13 June 2016

Coller Capital Global Private Equity Barometer - Summer 2016

Growth in shadow capital will reduce PE fund returns

Click here to download the Global Private Equity Barometer

  • Mid-sized Limited Partners (LPs) are struggling to invest at scale with their chosen General Partners
  • Investors believe that private equity’s reputation is gradually improving
  • Private equity (PE) investors query the limited use of performance-related pay in their institutions

Two thirds of LPs believe that the rapid growth of private equity ‘shadow capital’ – LPs’ direct investments, co-investments and separate accounts – will reduce the returns of commingled private equity funds, according to Coller Capital’s latest Global Private Equity Barometer.

The Barometer also explains the popularity of co-investments, a form of shadow capital embraced by around half of private equity investors: almost two thirds of LPs report that their co-investments have generated higher returns than their overall private equity portfolios in recent years.

Investors believe the investment environment is becoming more difficult to navigate – almost 70% of LPs say that the unpredictability of today’s global economy is making investment decisions inherently harder. This fact has not dampened their enthusiasm for private equity, however – with 88% of LPs intending to maintain or accelerate their pace of commitments over the next couple of years.

“Investors can see past short-term market fluctuations” said Jeremy Coller, CIO of Coller Capital. “In a world where many asset classes are unpredictable or struggling, they believe private equity will continue to deliver good long-term risk-adjusted returns.”

Limited Partners have become more discriminating in recent years – 70% of LPs say that private equity investors are less loyal to individual GPs than they used to be – and this has increased the competition between LPs for the most in-demand funds. Heightened competition has proved challenging for some investors, especially medium-sized ones – almost 90% of medium-sized Limited Partners say they are struggling to invest at the level they want with their chosen managers.

Investor recruitment and remuneration

Investors in private equity believe that investment talent is becoming more mobile within their sector; two thirds of LPs say individuals are more likely to move to another investing institution than they were five years ago.

Investor views on the way they are paid is interesting in this context. Over half of LPs believe that a performance-related element should be added to – or comprise a larger part of – their remuneration.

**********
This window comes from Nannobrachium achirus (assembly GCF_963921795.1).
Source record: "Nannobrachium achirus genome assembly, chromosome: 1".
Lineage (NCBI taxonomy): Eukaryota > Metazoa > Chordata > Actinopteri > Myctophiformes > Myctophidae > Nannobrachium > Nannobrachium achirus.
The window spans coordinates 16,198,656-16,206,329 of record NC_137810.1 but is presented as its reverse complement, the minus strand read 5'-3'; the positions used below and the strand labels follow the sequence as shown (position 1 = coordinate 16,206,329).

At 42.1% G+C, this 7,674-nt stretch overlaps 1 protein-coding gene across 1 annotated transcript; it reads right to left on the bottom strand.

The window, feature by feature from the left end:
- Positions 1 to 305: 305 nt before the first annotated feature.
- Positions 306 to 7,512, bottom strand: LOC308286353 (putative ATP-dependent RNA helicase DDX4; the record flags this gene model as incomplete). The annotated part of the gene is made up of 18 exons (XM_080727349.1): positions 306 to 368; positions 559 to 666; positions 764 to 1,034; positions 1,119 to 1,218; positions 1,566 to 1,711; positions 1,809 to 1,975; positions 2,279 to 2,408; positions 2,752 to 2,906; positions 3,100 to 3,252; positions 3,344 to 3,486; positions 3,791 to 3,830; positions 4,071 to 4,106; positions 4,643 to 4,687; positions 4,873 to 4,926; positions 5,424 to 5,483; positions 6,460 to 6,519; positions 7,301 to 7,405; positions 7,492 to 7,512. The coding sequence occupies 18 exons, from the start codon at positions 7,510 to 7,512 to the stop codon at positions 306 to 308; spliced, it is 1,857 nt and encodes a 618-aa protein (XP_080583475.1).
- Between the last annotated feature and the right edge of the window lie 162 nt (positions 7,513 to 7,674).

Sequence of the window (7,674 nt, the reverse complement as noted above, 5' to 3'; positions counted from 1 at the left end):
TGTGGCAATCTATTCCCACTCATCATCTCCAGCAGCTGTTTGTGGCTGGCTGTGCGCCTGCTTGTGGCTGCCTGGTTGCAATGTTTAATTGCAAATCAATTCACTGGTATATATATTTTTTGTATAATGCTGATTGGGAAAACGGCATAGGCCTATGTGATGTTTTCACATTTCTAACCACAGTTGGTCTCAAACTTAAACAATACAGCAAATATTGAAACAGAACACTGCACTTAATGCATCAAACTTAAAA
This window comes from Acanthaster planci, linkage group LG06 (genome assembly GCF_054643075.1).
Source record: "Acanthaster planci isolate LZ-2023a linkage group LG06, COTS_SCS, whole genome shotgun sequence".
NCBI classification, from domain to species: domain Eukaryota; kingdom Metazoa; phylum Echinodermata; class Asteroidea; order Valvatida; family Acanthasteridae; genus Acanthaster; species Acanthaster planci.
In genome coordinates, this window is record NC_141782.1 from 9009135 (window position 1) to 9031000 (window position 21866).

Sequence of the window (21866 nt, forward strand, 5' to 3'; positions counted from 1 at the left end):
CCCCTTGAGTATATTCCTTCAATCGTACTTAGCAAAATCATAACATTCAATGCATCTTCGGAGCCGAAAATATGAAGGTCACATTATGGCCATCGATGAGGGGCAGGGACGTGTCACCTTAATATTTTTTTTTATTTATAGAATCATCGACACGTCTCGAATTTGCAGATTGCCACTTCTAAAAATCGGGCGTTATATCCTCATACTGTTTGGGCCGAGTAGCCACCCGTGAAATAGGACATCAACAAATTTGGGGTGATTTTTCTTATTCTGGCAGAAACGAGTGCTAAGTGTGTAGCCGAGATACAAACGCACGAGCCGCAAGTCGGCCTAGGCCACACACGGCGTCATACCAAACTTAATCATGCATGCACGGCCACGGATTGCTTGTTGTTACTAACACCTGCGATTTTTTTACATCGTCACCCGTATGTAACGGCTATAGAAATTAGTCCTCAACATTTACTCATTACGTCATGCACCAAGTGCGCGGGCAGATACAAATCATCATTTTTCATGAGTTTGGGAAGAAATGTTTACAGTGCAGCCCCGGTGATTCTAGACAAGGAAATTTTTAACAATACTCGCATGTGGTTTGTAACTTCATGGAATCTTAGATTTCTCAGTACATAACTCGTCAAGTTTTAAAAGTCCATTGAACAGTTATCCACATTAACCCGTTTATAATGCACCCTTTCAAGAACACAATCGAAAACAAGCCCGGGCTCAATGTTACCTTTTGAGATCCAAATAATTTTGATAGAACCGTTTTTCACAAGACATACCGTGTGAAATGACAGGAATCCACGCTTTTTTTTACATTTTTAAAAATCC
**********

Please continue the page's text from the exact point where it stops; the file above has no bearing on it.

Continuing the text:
Private equity’s reputation

The reputation of the asset class is gradually improving, investors say. Two thirds of LPs believe that private equity’s reputation is neutral or good now, compared with 55% of LPs in the Barometer of Summer 2012. Encouragingly, 44% of investors committing to private equity believe that the industry deserves a better reputation

Investment commitments and returns

A quarter of LPs are planning to reduce their target allocations to hedge funds. However they are, on balance, planning to increase their exposure to other kinds of alternative assets – around one third of LPs intend to increase their allocations to private equity, infrastructure and real estate.

LPs are continuing to achieve attractive returns from private equity – with 87% of LPs having achieved net annual returns of more than 11% over the lifetime of their private equity portfolios, and one fifth having achieved net returns of over 16%. One third of LPs have had net returns in excess of 16% from North American buyouts, and over a quarter of LPs achieved similar returns from European buyouts.

Investors say that they expect the returns from private debt funds to decline over the next 3-5 years.

The outlook for developed and emerging private equity markets

LPs as a group expect private equity conditions to improve gradually over the next couple of years, with 2017 being a stronger vintage year than 2016 in North America and Europe. Conditions in North America this year are generally thought to be more challenging than those in Europe – with two fifths of investors saying they expect 2016 to be a weaker-than-average vintage year in North America.

Investors are pursuing similar strategies for North American and European private equity. As a group, they are planning to reduce their exposure to large buyouts slightly, and build exposure to small and mid-market buyouts, to growth capital and to private debt.

In emerging private equity markets, Asia is a favoured destination for investors. Over half of LPs have exposure to Chinese private equity, and a quarter of this group plan to increase their commitments. Two fifths of LPs have exposure to South East Asia and India, and 17% of these LPs plan to add to their commitments in each region. Although only just over a tenth of Limited Partners currently have private equity exposure to Africa, one third of this group are planning to increase their commitments.

Additional Barometer findings

The Summer 2016 edition of the Barometer also charts investors’ views and opinions on:

  • Some likely uses for GPs’ reserves of dry powder
  • Fund management fees and carried interest

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